field continues to mature. Kernels are filling (getting bigger). It
appears the lower leaves are starting to show
drought symptoms. We caught a little shower today, but only 0.14
inches. That will hardly settle the dust.
The back of this head is more of a buttery-yellow than it was last week.
The bracts are still green, but they are
starting to turn yellow too. This
plant is in the R8 stage of maturity. You can see several brown
lesions caused by head moth larvae.
In this cross section of the head you can see the kernels are developing
well, but there are signs of head moth
larvae. Lets look inside
a kernel before we start looking for larvae.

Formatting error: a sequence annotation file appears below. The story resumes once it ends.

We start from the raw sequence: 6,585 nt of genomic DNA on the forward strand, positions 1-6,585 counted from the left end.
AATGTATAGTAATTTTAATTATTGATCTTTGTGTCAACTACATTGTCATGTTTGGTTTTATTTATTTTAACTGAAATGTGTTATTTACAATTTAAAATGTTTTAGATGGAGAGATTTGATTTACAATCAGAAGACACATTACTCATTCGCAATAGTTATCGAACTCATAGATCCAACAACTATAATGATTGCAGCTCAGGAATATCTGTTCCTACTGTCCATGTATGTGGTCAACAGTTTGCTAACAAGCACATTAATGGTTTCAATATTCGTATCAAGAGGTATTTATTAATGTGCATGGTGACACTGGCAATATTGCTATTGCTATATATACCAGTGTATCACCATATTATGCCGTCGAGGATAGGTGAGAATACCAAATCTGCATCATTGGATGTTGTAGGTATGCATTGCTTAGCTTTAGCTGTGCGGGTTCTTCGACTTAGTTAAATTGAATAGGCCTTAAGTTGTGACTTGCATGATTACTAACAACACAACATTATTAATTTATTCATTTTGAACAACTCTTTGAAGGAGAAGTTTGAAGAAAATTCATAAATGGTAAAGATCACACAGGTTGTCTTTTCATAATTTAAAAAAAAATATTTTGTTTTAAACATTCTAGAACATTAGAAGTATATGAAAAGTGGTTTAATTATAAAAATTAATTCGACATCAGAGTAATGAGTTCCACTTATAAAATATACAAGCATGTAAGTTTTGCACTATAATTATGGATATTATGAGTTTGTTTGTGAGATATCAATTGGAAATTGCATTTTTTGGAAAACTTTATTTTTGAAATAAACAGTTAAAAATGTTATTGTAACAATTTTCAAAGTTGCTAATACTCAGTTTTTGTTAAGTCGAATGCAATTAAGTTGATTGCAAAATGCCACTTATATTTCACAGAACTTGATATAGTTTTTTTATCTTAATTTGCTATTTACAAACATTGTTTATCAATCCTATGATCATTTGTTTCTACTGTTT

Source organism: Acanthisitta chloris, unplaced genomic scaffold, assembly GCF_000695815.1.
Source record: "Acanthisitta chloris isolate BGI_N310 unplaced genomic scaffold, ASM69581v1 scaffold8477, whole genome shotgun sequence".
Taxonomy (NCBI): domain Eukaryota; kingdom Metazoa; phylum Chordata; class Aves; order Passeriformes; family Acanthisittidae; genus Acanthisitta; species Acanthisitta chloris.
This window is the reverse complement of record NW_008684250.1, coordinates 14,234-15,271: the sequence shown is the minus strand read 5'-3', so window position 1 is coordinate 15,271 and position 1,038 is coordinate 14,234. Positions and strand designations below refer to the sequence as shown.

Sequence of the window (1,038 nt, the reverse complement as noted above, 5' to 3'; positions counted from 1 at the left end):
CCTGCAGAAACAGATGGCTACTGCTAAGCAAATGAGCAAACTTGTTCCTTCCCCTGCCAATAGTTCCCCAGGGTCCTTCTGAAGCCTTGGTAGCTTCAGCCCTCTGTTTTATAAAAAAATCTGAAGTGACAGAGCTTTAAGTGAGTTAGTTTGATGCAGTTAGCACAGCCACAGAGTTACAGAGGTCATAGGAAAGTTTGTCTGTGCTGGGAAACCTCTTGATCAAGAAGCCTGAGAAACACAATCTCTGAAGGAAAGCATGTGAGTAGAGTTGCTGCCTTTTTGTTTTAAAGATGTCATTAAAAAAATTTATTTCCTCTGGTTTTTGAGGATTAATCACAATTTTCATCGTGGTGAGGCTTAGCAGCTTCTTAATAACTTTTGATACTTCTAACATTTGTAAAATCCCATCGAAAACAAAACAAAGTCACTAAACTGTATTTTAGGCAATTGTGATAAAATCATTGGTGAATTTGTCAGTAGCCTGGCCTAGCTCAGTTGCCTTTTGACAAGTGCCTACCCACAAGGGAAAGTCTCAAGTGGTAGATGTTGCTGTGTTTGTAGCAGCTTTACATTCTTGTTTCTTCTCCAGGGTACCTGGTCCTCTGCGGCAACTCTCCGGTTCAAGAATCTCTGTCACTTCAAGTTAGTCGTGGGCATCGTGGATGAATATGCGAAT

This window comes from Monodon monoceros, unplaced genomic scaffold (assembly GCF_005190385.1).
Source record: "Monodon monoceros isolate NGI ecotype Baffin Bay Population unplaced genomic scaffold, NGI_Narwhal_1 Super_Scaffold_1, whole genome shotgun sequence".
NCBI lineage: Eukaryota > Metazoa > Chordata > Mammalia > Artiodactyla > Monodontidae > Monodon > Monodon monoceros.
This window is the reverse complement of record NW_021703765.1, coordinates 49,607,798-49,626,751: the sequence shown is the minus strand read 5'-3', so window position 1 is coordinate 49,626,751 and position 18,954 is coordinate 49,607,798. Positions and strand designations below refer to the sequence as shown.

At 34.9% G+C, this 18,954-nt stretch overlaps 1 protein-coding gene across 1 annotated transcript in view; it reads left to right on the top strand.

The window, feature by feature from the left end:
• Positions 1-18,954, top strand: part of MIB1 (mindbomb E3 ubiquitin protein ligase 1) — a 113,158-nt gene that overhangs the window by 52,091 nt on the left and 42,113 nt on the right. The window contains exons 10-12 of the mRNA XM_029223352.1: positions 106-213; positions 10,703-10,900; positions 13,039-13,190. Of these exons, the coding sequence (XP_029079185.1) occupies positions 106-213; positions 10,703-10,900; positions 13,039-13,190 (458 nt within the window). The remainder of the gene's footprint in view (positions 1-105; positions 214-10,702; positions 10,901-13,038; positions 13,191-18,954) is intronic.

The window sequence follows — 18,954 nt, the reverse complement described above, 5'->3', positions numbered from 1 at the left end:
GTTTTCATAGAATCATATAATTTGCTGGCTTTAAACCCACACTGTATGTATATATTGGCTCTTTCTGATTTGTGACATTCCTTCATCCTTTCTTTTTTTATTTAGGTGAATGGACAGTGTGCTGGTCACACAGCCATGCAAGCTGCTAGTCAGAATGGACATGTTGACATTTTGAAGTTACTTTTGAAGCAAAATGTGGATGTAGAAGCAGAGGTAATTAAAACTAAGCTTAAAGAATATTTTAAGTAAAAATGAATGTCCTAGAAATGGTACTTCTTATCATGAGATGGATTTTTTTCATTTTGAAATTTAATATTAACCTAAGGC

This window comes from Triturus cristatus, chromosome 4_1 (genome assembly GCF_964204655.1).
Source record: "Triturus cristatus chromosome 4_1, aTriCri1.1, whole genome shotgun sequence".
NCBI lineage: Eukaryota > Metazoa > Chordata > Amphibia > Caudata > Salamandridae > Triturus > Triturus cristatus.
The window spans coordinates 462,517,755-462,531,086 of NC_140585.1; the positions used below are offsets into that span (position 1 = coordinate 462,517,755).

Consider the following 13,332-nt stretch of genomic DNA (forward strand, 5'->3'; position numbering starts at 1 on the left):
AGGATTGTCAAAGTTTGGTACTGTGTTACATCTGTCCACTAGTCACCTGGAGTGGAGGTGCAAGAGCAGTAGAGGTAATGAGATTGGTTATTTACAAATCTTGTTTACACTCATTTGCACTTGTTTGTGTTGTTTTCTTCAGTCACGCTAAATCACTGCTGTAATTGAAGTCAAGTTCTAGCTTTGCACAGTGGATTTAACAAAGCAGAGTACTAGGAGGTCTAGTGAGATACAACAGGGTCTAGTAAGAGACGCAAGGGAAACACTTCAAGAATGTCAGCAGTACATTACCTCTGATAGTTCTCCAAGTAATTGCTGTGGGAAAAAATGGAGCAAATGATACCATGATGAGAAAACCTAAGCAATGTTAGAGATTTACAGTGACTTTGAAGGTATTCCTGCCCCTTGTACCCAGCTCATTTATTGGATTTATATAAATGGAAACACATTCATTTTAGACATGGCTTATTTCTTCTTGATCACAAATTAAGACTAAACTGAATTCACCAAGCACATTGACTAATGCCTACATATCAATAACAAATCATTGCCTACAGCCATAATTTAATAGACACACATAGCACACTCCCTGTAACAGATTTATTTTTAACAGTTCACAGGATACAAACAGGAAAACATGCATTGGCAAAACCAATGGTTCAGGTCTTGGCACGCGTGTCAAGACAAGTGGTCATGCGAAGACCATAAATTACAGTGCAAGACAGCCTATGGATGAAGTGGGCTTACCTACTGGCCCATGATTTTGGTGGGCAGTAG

By opening the hulls you can see the well-shaped, white seed. This seed
is developing well, but as it matures it will turn more gray.
Well, what do we have here? This head moth larva appears to be a little
This is a little better picture of a head moth larva. They have
alternating long brown and light stripes. Also, they
have a brown head
capsule. They burrow through the head and damage tissue and
This is a head near the field edge that has been
infected by Rhizopus
head rot. If you didn't see the
neighboring heads that are in the R8
stage, you might think this was a mature head. This disease can be
quite severe resulting in high yield losses. There's not much a farmer
can do about it other than try to control the sunflower head
This is a closer view of the same head. There's no mistaking that
this is a diseased head. There will be no
harvestable seeds in this
head, rather the seeds will be small and shriveled.